Merck Serono Has Requested Re-examination Of The CHMP Opinion For Erbitux In Non-Small Cell Lung Cancer

Merck Serono, a division of Merck KGaA, Darmstadt, today announced that it has requested re-examination of the negative opinion from the Committee for Medicinal Products for Human Use (CHMP), the scientific committee of the European Medicines Agency (EMEA), for the use of Erbitux® (cetuximab) in combination with platinum-based chemotherapy for the 1st-line treatment of patients with non-small cell lung cancer (NSCLC). Taking the opinion seriously Merck Serono will work closely with the CHMP to unravel the value of Erbitux for patients benefit most.

Merck Serono’s decision to request re-examination follows consultation with key stakeholders in the NSCLC treatment community, coupled with its confidence in the clinical data supporting Erbitux in this potential indication.

Based on the Phase III study FLEX Erbitux has been acknowledged in the oncology academic community:

- The data from the FLEX study were presented in the plenary session during the 2008 annual meeting of the American Society of Clinical Oncology (ASCO) – the worldwide leading cancer congress2

- The Journal of Clinical Oncology named Erbitux as one of the major research advances in this difficult-to-treat cancer3

- Erbitux is already recommended for the 1st-line therapy of NSCLC by US Clinical Practice Guidelines issued by the independent National Comprehensive Cancer Network (NCCN)4

- A recent publication in one of the leading medical journals in Europe, The Lancet, concludes that Erbitux “added to platinum-based chemotherapy can be regarded as a new standard 1st-line treatment option for patients with EGFR-expressing advanced non-small cell lung cancer”1

About FLEX

In the randomized, multinational, Phase III FLEXa study, the overall survival was significantly prolonged for patients receiving Erbitux in 1st-line therapy. The FLEX study included a patient population (1,125 patients) comprising all histological NSCLC subtypes, who received either standard platinum-based chemotherapy plus Erbitux, or chemotherapy alone. Adding Erbitux to chemotherapy significantly prolonged median overall survival regardless of histology, compared to chemotherapy alone (11.3 vs. 10.1 months, respectively; p=0.04). Across the study population, the addition of Erbitux to platinum-based chemotherapy was tolerated with manageable side effects.1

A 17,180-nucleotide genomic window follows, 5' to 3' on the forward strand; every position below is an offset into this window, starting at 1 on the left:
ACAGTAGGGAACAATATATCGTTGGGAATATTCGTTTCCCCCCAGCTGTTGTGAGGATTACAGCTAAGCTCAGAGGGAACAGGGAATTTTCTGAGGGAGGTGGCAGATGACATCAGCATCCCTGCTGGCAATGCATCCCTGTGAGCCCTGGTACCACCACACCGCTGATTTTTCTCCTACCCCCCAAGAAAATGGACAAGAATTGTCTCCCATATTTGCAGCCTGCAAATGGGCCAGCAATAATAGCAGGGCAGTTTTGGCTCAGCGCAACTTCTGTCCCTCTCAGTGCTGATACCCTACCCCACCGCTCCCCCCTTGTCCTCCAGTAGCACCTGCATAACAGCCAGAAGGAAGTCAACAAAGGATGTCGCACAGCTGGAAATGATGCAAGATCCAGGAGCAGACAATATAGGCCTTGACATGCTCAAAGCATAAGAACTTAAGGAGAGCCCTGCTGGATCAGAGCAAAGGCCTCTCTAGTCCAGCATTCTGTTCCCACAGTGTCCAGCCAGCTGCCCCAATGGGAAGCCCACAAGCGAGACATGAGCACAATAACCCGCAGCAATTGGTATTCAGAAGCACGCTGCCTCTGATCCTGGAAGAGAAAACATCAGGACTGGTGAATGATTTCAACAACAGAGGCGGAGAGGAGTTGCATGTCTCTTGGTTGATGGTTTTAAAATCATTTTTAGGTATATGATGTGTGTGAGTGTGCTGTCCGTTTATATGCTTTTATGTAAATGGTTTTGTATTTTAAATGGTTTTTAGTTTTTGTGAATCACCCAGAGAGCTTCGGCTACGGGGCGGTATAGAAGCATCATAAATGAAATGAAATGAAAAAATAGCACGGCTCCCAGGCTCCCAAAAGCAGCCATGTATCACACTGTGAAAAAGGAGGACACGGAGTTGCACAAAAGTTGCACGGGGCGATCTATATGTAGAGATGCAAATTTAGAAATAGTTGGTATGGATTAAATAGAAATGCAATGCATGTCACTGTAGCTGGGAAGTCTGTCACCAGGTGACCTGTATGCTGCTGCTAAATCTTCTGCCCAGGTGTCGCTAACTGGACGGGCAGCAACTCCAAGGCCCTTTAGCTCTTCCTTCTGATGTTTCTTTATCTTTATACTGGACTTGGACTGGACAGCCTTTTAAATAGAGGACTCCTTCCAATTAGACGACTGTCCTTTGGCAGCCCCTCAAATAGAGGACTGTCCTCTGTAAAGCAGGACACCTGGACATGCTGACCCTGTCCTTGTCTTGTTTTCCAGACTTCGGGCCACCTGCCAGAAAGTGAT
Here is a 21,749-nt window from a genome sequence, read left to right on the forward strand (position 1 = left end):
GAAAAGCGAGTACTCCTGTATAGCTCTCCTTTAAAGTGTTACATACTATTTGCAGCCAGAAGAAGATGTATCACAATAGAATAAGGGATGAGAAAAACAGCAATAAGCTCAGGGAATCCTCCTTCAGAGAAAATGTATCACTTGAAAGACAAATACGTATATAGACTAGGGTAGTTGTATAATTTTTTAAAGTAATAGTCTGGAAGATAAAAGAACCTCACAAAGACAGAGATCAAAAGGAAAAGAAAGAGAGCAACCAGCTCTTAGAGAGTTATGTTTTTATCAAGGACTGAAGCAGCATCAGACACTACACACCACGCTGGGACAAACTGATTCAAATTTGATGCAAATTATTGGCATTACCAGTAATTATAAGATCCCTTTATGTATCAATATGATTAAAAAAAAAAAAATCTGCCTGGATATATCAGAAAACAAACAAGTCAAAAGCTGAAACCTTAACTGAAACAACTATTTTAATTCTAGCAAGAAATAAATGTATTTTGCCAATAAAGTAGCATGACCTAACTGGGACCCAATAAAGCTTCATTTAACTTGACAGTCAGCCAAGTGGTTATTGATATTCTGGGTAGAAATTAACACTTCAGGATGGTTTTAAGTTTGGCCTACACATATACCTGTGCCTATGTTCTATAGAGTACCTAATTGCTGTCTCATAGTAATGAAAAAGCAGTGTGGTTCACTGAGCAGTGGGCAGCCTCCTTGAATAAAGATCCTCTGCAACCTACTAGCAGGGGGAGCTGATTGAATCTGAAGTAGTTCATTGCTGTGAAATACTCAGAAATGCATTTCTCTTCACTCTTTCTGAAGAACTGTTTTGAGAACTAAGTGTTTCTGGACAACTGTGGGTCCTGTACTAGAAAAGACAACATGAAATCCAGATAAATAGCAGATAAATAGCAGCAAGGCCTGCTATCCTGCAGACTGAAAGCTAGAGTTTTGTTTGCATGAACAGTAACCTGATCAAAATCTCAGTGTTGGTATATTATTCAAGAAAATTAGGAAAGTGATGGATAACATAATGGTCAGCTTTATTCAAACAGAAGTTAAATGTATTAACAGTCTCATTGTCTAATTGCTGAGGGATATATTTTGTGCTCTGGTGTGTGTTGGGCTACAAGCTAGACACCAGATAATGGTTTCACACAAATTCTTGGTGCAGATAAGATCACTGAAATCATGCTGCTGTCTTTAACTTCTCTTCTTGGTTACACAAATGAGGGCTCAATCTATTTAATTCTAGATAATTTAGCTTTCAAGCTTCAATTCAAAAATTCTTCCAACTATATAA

For such a broad patient population, Erbitux is the first and only new targeted compound in clinical development in more than 10 years to increase overall survival.

About lung cancer

In Europe, lung cancer is the leading cause of death from cancer – 20% of all cancer deaths (28% in men and 10% in women).5 NSCLC accounts for approximately 80% of all lung cancer cases.6 At diagnosis, most patients with NSCLC present with advanced, inoperable (unresectable) disease, which is associated with a very poor prognosis.7 The overall 5-year survival rate for lung cancer is about 10%, compared to 81% for melanoma and 75% for breast cancer.8

Merck submitted an application to the European Medicines Agency (EMEA) to license Erbitux for 1st-line treatment of NSCLC in September 2008. The CHMP opinion was published on the EMEA website on July 24, 2009. Erbitux is currently a 1st-line treatment for both metastatic colorectal cancer (mCRC) in patients with KRAS wild-type tumors and squamous cell carcinoma of the head and neck (SCCHN).

aFLEX: First-Line ErbituX in lung cancer

References

1. Pirker R, et al. Lancet 2009;373:1525-31.
2. Pirker R, et al. ASCO 2008;Abstract No: 3.
3. Winer E, et al. J Clin Oncol 2009;27:812-26.
4. NCCN. nccn/professionals/physician_gls/PDF/nscl.pdf
5. European Lung Foundation. european-lung-foundation/index.php?id=65.
6. D’Addario G & Felip E. Ann Oncol 2008;19(Suppl 2):ii39-40.
7. Bunn PA & Thatcher N. Oncologist 2008;13(Suppl 1):1-4.
8. Sant M, et al. Ann Oncol 2003;14(Suppl 5):v61-118.

Source
Merck Serono

View drug information on Erbitux.